Sacker's struggle highlights a critical void: There is no fully functioning artificial lung to buy time for someone awaiting a transplant, like patients who need a new heart can stay alive with an implanted heart pump or those with failing kidneys can turn to dialysis.
California's minimum wage will rise to $9 an hour when a new law takes effect and provides workers with the first such increase since 2008.
Weakness in manufacturing has posed a challenge to Chinese leaders' efforts to nurture growth based on domestic consumption and reduce reliance on trade and investment.
Graco Children's Products is recalling 1.9 million infant car seats, agreeing to government demands in what is now the largest seat recall in American history.
A new Peugeot family car that listed for $262,000 in Havana would cost $53,000 in the United Kingdom, while a compact Kia Rio hatchback that starts at $13,600 in the United States was on offer for $42,000 in Cuba.
The ignition switch recalls now engulfing General Motors and Chrysler are raising new questions about the safety of the parts across the American auto industry.
President Barack Obama sought to turn the page on a humiliating chapter in the history of the Veterans Affairs Department, tapping former Procter & Gamble CEO Robert McDonald to take over the sprawling agency.
The European Union's top court is confirming countries have the right to limit subsidies for renewable energy to plants based on their territory, as opposed to companies' operations abroad.
After Chrysler filed paperwork telling the NHTSA about the expansion, the agency said it was dissatisfied, raising concerns about whether the switch problem can stop the air bags from inflating in a crash.
The bill stemmed from a nationwide meningitis outbreak that authorities blamed on a tainted steroid produced by the now-closed New England Compounding Center in Framingham. The outbreak resulted in 64 deaths and hundreds of illnesses.
The federal effort to provide civilian drones regular access to U.S. skies faces significant hurdles and won't meet a September 2015 deadline set by Congress, a government watchdog said.
It's difficult to say yet if electronic cigarettes are less harmful than regular fire-and-tobacco smokes, but they can save smokers hundreds or even thousands of dollars a year.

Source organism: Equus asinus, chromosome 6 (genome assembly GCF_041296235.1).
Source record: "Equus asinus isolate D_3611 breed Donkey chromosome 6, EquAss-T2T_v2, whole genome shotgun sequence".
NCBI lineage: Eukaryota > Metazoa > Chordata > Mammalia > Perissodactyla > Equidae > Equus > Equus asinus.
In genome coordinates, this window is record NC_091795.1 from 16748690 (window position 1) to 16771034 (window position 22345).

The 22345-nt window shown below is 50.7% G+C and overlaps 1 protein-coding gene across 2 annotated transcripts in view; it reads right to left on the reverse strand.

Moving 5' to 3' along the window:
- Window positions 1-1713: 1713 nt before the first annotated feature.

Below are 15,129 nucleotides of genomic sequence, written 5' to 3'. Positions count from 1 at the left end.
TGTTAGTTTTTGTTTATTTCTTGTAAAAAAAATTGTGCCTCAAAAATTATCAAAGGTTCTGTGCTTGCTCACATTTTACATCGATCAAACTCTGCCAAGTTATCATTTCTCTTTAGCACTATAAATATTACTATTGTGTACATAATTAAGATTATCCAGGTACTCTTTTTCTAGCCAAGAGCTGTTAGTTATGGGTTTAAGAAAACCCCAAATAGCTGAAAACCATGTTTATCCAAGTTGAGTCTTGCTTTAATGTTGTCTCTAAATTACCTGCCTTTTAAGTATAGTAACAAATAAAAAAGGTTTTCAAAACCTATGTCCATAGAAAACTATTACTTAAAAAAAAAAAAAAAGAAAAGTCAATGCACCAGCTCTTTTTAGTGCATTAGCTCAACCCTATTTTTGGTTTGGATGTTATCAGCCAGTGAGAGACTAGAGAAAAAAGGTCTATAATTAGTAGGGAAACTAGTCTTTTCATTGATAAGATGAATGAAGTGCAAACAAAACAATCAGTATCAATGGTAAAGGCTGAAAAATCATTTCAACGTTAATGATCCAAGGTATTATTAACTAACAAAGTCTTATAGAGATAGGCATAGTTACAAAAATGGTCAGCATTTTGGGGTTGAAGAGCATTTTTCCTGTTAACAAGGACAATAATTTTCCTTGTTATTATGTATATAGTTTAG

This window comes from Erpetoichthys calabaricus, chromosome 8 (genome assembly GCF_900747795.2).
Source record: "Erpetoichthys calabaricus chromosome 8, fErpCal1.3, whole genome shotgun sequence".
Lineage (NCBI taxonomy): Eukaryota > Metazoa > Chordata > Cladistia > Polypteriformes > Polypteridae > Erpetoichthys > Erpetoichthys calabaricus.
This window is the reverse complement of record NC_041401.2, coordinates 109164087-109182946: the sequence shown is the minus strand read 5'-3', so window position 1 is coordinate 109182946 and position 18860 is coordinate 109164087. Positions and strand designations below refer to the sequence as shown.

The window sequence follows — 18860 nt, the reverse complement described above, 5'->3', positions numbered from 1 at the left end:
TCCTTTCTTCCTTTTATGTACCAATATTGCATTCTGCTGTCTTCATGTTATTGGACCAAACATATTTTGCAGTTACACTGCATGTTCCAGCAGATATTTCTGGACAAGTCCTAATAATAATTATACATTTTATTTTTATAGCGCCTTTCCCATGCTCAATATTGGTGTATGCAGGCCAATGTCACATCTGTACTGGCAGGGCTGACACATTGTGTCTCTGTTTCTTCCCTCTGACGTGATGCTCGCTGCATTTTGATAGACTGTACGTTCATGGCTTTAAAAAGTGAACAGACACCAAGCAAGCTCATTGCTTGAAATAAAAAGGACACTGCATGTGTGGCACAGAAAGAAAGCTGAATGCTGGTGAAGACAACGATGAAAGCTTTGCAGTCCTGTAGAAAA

Obama says he has moved to attract jobs, raise workers' wages and help students pay off loans because Republican obstructionism is keeping the system rigged against the middle class.
The Supreme Court won't hear a challenge to California's first-in-the-nation mandate requiring fuel producers to reduce greenhouse gas emissions.
The attorney overseeing GM's compensation to victims of small-car crashes says there's no limit to what the company will pay, provided the crashes were caused by faulty ignition switches. The tally could climb into billions of dollars.
The Navy says human error and a malfunctioning problem are to blame for a November drone accident off the coast of Southern California that injured two sailors and caused $30 million in damage to a warship.
The Orbiting Carbon Observatory-2, or OCO-2 for short, will be able to take an ultra-detailed look at most of the Earth's surface to identify places responsible for producing or absorbing the greenhouse gas.
First Verizon got the boot, now the German government is considering pulling the plug on foreign companies that provide hardware for official communication networks.
Massachusetts Gov. Deval Patrick signed a law on Thursday that would raise the state's $8 per hour minimum wage to a U.S.-leading $11 per hour by 2017.
The Workforce Innovation and Opportunity Act (WIOA) eliminates 15 unnecessary programs and includes five skills-training provisions from Coons’ Manufacturing Jobs for America campaign to help prepare the current workforce for the high-technology manufacturing jobs of today.
Check out some of this week's top headlines from across Manufacturing.net, from the House planning to sue Obama for failing to carry out the laws passed by Congress to China creating thousands of U.S. jobs.
Officials in the U.S. nuclear energy industry are holding a ribbon-cutting for a facility that will hold emergency equipment that could be delivered to nuclear plants struck by a disaster or other extreme event.
Research suggests these images have prompted people to quit, but the World Health Organization estimates nearly 6 million people continue to die globally each year from smoking-related causes.
Next month, the U.S. will urge China to resume discussions on cyber security that were abruptly suspended after the Americans charged five Chinese military officers with hacking into U.S. companies to steal trade secrets, officials said.